Wednesday, October 24, 2007

Chosun Ilbo: Korea Tumbles Six Spots in Globalization Index

I've been opining to excess on this topic lately. So just click on the "international hub?" tag if you want to read more of what I think. This time I'll just repost an article I read today at the Chosun Ilbo.

Foreign Policy has released it's 2007 globalization report. Again, Singapore takes the top spot while South Korea slips a few notches. What a surprise...not.

The report: Foreign Policy: The Globalization Index 2007

The news article: Korea Tumbles Six Spots in Globalization Index

Singapore was rated the most globalized country in the world for the third consecutive year, according to the 2007 Globalization Index. Hong Kong placed second in the index, the seventh annual collaboration between Foreign Policy magazine and A.T. Kearney, a consulting firm. The Netherlands ranked third, followed by Switzerland, Ireland and Denmark. Korea dropped six spots to 35th.

The index is based on data from 72 nations that account for 97 percent of the world GDP and 88 percent of the total population. The index measured 12 variables across four categories: economic integration, technological connectivity, political engagement, and personal contact.

Economic integration includes data on trade and foreign direct investment inflows and outflows. Technological connectivity counts the number of Internet users, Internet hosts, and secure servers for encrypted transactions.

Political engagement includes each country's contributions and memberships in international organizations. Personal contact tracks international travel and tourism, international telephone traffic, and cross-border remittances and personal transfers.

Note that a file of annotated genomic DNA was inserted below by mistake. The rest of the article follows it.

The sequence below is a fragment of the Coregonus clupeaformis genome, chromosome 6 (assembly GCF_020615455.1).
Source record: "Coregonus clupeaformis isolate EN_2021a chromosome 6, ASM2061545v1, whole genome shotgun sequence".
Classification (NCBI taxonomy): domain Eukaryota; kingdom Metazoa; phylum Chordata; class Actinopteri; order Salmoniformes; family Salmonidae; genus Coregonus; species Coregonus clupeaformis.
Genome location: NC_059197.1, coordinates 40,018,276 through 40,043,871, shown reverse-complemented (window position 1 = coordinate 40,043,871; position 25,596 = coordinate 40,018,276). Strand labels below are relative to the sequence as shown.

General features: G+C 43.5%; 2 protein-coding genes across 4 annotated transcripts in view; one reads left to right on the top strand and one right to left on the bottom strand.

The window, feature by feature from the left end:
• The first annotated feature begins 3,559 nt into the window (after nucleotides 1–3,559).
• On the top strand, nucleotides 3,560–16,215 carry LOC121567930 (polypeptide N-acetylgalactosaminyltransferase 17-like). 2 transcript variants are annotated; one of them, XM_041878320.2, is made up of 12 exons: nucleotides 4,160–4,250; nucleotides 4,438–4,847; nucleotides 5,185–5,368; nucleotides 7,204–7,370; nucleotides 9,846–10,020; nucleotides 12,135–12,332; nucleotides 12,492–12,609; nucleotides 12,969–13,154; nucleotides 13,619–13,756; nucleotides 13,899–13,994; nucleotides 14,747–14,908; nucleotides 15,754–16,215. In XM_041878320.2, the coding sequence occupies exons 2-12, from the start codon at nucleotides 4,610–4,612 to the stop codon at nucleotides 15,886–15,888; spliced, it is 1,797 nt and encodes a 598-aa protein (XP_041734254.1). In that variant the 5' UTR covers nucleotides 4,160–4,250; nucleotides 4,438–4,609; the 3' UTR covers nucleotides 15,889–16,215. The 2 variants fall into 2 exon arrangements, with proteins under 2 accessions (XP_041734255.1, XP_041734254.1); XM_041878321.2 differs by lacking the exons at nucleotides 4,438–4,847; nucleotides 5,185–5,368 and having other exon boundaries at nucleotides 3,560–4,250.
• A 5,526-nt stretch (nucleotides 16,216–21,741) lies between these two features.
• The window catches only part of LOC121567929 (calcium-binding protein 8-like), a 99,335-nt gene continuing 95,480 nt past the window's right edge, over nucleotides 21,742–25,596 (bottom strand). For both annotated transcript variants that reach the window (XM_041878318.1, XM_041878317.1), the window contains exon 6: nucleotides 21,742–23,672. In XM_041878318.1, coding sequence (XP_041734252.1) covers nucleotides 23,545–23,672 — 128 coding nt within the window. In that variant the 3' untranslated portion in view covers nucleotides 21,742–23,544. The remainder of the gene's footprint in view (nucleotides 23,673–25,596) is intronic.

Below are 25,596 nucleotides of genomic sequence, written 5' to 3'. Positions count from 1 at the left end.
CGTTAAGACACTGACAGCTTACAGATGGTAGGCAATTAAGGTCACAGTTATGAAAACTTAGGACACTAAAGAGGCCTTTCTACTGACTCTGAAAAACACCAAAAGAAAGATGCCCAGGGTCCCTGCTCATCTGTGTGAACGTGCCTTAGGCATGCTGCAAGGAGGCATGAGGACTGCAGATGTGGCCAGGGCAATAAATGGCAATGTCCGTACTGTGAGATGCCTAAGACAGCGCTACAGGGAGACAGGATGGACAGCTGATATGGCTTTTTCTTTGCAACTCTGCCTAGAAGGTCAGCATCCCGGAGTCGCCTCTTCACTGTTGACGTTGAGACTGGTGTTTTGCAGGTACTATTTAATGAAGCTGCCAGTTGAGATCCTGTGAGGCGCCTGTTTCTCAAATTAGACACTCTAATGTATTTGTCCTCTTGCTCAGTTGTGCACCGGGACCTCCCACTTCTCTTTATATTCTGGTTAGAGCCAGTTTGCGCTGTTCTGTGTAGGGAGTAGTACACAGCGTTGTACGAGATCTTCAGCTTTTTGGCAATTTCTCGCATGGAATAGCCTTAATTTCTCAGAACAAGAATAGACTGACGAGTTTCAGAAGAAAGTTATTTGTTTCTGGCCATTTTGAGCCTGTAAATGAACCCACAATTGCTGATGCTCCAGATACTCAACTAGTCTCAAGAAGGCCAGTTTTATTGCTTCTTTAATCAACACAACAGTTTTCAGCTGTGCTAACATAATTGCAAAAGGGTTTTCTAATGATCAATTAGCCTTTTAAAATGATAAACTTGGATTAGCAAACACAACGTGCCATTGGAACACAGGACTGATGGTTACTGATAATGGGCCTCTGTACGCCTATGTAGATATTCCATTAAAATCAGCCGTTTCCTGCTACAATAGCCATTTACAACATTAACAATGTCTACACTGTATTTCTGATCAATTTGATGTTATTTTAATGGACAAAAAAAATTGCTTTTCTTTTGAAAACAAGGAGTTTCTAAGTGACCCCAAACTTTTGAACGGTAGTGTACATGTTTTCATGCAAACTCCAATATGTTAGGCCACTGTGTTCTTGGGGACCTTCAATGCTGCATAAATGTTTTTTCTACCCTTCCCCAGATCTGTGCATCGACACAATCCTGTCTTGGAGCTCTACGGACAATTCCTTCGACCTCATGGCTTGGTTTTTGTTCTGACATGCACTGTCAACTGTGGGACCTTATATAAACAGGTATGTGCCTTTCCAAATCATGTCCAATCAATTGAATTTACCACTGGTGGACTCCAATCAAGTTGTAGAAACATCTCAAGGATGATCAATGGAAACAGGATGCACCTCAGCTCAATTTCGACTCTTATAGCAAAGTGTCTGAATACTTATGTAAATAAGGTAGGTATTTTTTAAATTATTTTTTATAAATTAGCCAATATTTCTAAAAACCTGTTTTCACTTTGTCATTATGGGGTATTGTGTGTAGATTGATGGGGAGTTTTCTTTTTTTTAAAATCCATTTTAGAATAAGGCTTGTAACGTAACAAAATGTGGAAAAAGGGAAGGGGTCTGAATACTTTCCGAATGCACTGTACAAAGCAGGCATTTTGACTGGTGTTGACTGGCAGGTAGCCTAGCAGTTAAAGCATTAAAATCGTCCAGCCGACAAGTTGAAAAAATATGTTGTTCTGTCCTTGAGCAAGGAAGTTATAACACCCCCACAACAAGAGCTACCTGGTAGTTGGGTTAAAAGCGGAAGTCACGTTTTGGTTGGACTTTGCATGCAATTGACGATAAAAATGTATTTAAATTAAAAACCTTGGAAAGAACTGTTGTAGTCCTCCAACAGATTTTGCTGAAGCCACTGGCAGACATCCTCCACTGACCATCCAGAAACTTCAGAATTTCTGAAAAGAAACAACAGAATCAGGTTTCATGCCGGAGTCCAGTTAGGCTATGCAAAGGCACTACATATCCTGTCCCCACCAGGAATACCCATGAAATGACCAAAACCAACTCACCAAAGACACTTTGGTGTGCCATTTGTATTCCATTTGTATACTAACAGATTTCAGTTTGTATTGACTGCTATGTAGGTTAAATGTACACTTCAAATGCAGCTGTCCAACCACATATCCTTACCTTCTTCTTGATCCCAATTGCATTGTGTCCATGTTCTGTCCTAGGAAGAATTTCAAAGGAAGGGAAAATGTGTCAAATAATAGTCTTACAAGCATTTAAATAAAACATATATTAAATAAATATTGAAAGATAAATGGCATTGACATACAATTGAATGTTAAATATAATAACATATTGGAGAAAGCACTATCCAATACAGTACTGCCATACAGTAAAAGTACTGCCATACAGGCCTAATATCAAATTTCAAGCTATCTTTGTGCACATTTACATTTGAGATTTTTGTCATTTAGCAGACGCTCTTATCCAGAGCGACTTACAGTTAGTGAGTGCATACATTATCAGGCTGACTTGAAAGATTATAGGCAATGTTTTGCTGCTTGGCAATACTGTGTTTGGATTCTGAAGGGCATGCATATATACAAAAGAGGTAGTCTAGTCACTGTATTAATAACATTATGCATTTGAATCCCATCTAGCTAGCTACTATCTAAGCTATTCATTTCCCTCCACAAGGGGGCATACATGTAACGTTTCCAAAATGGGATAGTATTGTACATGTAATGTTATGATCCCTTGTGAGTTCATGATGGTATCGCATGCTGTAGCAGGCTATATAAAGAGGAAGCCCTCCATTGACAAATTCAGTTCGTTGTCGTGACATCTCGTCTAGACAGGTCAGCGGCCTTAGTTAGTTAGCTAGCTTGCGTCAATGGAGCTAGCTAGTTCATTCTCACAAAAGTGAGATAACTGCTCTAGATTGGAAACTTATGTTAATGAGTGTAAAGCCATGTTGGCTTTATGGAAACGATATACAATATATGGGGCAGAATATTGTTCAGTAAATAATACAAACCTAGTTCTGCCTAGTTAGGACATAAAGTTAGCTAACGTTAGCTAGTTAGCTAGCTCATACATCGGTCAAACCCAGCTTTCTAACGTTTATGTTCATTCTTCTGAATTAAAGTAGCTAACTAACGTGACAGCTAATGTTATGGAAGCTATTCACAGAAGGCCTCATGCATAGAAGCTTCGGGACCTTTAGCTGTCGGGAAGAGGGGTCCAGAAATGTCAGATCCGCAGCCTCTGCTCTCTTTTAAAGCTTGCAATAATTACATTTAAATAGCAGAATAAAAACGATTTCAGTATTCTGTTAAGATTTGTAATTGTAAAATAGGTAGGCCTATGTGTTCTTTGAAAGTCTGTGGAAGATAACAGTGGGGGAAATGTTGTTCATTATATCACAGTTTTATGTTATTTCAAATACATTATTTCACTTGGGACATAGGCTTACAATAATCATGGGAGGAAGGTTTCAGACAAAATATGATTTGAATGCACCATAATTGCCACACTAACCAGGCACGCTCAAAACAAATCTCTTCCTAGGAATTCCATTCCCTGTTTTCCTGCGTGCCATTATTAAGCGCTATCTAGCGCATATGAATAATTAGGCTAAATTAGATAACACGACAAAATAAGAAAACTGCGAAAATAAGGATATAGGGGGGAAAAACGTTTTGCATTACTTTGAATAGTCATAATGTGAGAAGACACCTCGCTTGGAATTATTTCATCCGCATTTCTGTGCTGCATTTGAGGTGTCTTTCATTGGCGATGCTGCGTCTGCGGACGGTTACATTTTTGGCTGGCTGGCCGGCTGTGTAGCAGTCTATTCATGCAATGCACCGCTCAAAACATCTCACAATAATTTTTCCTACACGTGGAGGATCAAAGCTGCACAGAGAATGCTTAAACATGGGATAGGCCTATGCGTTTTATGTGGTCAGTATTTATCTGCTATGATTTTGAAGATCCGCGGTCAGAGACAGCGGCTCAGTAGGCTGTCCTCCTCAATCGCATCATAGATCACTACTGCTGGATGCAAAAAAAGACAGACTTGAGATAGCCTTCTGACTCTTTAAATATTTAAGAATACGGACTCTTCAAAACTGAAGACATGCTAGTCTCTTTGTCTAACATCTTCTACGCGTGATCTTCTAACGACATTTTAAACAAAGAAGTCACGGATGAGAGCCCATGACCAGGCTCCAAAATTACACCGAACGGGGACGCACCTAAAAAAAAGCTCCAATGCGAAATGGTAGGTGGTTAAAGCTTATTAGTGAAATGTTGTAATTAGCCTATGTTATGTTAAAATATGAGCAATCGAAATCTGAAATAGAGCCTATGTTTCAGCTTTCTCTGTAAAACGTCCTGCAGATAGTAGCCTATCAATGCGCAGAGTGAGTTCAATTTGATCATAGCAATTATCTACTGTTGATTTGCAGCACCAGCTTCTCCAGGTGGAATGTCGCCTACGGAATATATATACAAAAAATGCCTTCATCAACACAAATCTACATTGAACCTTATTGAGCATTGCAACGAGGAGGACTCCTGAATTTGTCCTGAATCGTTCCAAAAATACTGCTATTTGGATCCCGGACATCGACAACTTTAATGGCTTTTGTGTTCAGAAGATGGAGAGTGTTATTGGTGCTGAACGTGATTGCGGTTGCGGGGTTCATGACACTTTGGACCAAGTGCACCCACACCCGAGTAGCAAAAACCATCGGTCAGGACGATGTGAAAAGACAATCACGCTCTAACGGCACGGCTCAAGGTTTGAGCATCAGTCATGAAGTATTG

The 2007 rankings are based on 2005 data, the latest available.

The nations at the top of list are mostly small. Of the top 10 nations, eight have less than 84,000 sq.km of land and seven have populations of less than eight million.

Experts attribute the successful globalization of smaller nations to the fact that nations with small domestic markets and few natural resources have few choices but to search for breakthroughs in trade and market openings.

The U.S. dropped three spots to seventh place. India and China ranked 66th and 71st. China, which was ranked low because of its small level of international participation, dropped 15 spots since it changed its policy direction from export-driven growth to domestic demand-oriented growth.

India also ranked low because it lags behind other countries in technological connectivity, with only five percent of its population using the Internet.

There are also some other articles related to the topic on the sidebar at the Chosun Ilbo:

UN Concern at 'Ethnocentric' Korea
Foreigners Have a Hard Time in Korea -- Report
What Koreans Really Think About Ethnic Homogeneity
It's About Time Korea Became Colorblind
Korea Expecting 100 Millionth Foreign Visitor
Korea is Still in the Dark on Globalization

An Alternative link to the Globalization Index

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